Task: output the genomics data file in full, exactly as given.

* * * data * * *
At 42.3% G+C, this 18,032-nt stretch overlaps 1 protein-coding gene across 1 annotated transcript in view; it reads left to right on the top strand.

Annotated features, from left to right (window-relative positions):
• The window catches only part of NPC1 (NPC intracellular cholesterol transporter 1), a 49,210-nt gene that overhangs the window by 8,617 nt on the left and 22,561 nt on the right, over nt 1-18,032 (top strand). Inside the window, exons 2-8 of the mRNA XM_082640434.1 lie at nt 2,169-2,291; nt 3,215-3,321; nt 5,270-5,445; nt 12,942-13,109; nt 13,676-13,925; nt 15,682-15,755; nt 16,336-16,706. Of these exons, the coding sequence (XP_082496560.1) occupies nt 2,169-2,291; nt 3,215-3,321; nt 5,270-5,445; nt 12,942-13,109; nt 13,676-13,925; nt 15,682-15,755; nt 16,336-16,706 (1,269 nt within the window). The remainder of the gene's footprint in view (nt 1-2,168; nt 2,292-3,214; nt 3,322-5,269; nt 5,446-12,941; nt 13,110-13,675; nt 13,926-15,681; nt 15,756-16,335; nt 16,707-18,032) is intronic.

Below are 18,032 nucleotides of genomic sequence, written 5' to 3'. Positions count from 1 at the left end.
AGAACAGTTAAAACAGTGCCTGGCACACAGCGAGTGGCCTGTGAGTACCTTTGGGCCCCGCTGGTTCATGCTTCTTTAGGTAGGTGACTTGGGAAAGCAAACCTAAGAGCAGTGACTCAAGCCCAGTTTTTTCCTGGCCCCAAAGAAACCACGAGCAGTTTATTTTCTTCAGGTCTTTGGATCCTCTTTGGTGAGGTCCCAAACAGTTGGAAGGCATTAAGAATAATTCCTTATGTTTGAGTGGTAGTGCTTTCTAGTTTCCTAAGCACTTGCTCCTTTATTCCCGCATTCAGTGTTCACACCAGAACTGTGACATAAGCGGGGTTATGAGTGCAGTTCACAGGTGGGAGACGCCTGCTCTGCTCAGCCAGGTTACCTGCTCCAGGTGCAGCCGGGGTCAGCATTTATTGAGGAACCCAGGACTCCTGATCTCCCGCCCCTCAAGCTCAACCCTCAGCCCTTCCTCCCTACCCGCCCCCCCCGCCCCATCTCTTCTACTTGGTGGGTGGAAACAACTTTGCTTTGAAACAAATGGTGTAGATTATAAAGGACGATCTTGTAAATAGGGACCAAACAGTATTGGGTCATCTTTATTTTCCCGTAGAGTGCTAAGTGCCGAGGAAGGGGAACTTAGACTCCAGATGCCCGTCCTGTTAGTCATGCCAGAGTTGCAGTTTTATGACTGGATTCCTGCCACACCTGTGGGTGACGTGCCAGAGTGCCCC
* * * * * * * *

At 42.3% G+C, this 18,032-nt stretch overlaps 1 protein-coding gene across 1 annotated transcript in view; it reads left to right on the top strand.

Annotated features, from left to right (window-relative positions):
• The window catches only part of NPC1 (NPC intracellular cholesterol transporter 1), a 49,210-nt gene that overhangs the window by 8,617 nt on the left and 22,561 nt on the right, over nt 1-18,032 (top strand). Inside the window, exons 2-8 of the mRNA XM_082640434.1 lie at nt 2,169-2,291; nt 3,215-3,321; nt 5,270-5,445; nt 12,942-13,109; nt 13,676-13,925; nt 15,682-15,755; nt 16,336-16,706. Of these exons, the coding sequence (XP_082496560.1) occupies nt 2,169-2,291; nt 3,215-3,321; nt 5,270-5,445; nt 12,942-13,109; nt 13,676-13,925; nt 15,682-15,755; nt 16,336-16,706 (1,269 nt within the window). The remainder of the gene's footprint in view (nt 1-2,168; nt 2,292-3,214; nt 3,322-5,269; nt 5,446-12,941; nt 13,110-13,675; nt 13,926-15,681; nt 15,756-16,335; nt 16,707-18,032) is intronic.

Below are 18,032 nucleotides of genomic sequence, written 5' to 3'. Positions count from 1 at the left end.
AGAACAGTTAAAACAGTGCCTGGCACACAGCGAGTGGCCTGTGAGTACCTTTGGGCCCCGCTGGTTCATGCTTCTTTAGGTAGGTGACTTGGGAAAGCAAACCTAAGAGCAGTGACTCAAGCCCAGTTTTTTCCTGGCCCCAAAGAAACCACGAGCAGTTTATTTTCTTCAGGTCTTTGGATCCTCTTTGGTGAGGTCCCAAACAGTTGGAAGGCATTAAGAATAATTCCTTATGTTTGAGTGGTAGTGCTTTCTAGTTTCCTAAGCACTTGCTCCTTTATTCCCGCATTCAGTGTTCACACCAGAACTGTGACATAAGCGGGGTTATGAGTGCAGTTCACAGGTGGGAGACGCCTGCTCTGCTCAGCCAGGTTACCTGCTCCAGGTGCAGCCGGGGTCAGCATTTATTGAGGAACCCAGGACTCCTGATCTCCCGCCCCTCAAGCTCAACCCTCAGCCCTTCCTCCCTACCCGCCCCCCCCGCCCCATCTCTTCTACTTGGTGGGTGGAAACAACTTTGCTTTGAAACAAATGGTGTAGATTATAAAGGACGATCTTGTAAATAGGGACCAAACAGTATTGGGTCATCTTTATTTTCCCGTAGAGTGCTAAGTGCCGAGGAAGGGGAACTTAGACTCCAGATGCCCGTCCTGTTAGTCATGCCAGAGTTGCAGTTTTATGACTGGATTCCTGCCACACCTGTGGGTGACGTGCCAGAGTGCCCC